Windows 10 app diagnostics and privacy

Apps in Windows 10 are carefully isolated so that they don’t interfere with each other. However, there are scenarios where it’s useful for one app to see certain types of information about other running apps (for example, it’s useful for diagnostic tools to be able to get a list of running apps). This is especially useful during app development, or for apps like Task Manager that report simple information about running apps. Some people worry about an app getting information about any other apps, but the settings in Windows always give you control over which apps can get this kind of information about other running apps.

App diagnostic controls might be turned off already if you’re using a device assigned to you by your workplace, or if you’ve added a work account to your personal device. If that’s the case, you’ll see Some settings are managed by your organization at the top of the App Diagnostic settings page.


In Windows 10, some apps can continue to perform actions even when you're not actively in the app’s window. These are commonly called background apps.

What kind of information is available?

Only certain, very specific pieces of information are made available in app diagnostics, specifically:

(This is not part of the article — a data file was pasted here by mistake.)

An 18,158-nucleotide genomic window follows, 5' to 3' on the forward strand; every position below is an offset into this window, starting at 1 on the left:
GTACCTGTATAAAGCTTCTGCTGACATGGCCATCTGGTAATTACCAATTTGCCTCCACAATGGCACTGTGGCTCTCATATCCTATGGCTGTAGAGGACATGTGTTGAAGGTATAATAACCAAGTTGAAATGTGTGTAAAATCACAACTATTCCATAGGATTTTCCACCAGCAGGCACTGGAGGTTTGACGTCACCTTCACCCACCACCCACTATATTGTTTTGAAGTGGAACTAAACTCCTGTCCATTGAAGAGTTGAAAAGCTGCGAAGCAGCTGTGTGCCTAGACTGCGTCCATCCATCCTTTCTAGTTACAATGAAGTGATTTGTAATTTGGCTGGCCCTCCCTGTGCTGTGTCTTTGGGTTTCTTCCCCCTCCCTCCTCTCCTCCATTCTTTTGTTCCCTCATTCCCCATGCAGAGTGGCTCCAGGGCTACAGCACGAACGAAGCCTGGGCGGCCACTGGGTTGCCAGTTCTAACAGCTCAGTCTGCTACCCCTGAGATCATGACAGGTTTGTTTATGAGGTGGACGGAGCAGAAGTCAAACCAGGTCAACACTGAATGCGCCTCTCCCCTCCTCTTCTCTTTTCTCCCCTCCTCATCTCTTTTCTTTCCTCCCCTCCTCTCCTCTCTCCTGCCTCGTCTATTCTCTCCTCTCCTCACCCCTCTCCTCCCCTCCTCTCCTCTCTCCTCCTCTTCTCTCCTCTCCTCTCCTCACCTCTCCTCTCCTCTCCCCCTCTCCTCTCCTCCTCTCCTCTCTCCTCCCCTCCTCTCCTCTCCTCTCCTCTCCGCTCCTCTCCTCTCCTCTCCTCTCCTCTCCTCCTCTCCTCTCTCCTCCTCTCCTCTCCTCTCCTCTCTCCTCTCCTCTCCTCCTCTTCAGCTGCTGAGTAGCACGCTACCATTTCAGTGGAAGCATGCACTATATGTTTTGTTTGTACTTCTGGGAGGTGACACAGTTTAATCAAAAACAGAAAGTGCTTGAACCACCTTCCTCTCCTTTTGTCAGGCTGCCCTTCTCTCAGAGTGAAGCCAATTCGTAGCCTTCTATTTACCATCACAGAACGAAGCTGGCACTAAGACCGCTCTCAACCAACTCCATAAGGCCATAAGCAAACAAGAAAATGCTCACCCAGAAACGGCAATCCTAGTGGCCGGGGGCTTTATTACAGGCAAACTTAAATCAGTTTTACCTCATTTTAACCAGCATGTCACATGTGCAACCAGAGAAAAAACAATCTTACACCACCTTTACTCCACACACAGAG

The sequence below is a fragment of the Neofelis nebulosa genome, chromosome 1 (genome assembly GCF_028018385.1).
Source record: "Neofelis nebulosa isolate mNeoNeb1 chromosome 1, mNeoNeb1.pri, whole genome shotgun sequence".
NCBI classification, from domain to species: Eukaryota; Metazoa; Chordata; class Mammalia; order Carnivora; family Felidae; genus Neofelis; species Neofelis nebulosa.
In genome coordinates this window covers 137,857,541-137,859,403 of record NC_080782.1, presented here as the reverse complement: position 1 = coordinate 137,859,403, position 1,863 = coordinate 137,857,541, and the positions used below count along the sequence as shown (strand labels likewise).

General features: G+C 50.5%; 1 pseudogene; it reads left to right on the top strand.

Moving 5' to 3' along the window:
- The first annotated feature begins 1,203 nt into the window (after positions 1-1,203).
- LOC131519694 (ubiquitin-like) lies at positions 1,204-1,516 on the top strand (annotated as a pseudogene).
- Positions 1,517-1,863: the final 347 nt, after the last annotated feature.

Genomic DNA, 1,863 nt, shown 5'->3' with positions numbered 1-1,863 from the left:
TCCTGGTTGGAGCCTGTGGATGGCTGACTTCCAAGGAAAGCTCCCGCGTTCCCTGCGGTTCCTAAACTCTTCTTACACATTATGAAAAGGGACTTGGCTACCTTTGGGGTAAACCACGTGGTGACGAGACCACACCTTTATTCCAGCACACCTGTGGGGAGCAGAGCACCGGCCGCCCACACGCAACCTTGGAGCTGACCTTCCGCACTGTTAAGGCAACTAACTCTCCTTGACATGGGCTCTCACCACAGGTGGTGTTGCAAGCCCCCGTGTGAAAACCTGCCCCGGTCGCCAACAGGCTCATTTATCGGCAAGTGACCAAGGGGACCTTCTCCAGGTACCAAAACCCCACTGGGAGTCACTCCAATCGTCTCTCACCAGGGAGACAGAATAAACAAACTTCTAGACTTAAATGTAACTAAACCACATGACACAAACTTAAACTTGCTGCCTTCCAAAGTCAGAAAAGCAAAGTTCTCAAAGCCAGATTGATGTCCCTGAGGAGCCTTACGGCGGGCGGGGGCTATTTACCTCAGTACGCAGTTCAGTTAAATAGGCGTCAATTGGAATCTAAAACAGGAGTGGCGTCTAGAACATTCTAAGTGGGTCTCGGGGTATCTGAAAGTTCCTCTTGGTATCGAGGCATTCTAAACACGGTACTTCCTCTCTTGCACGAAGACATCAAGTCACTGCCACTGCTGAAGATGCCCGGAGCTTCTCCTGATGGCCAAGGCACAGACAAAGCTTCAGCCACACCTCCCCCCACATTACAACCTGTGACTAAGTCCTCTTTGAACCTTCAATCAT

• The name of each running app.
  • The package name of each running app.
  • The username under whose account the app is running.
  • Memory usage of the app, and other process-level information typically used during development.

How to control which apps can use app diagnostics

In general, to allow or block specific apps and services:

  1. Go to Start , then select Settings > Privacy > App diagnostics.
  2. Make sure Let apps access diagnostic information for other apps is turned on.
  3. Under Choose apps that can access app diagnostics, turn individual apps and services settings on or off.

To block most apps from getting app diagnostics:

  1. Go to Start  , then select Settings > Privacy > App diagnostics.
  2. Turn off Let apps access diagnostic information for other apps. This will disable app diagnostics for your account on that device while still letting other people enable app diagnostics when they’re signed in with their own accounts.

Exceptions to the app diagnostics privacy settings

Desktop apps won’t appear in your Choose apps that can access app diagnostics list and aren’t affected by the Let apps access app diagnostics setting. To allow or block desktop apps, use the settings in those applications.


How can you tell if an app is a desktop app? Desktop apps are usually downloaded from the Internet or installed with some type of media (such as a CD, DVD, or USB storage device). They’re launched using an .EXE or .DLL file, and they typically run on your device rather than web-based apps (which run in the cloud). You can also find desktop apps in Microsoft Store.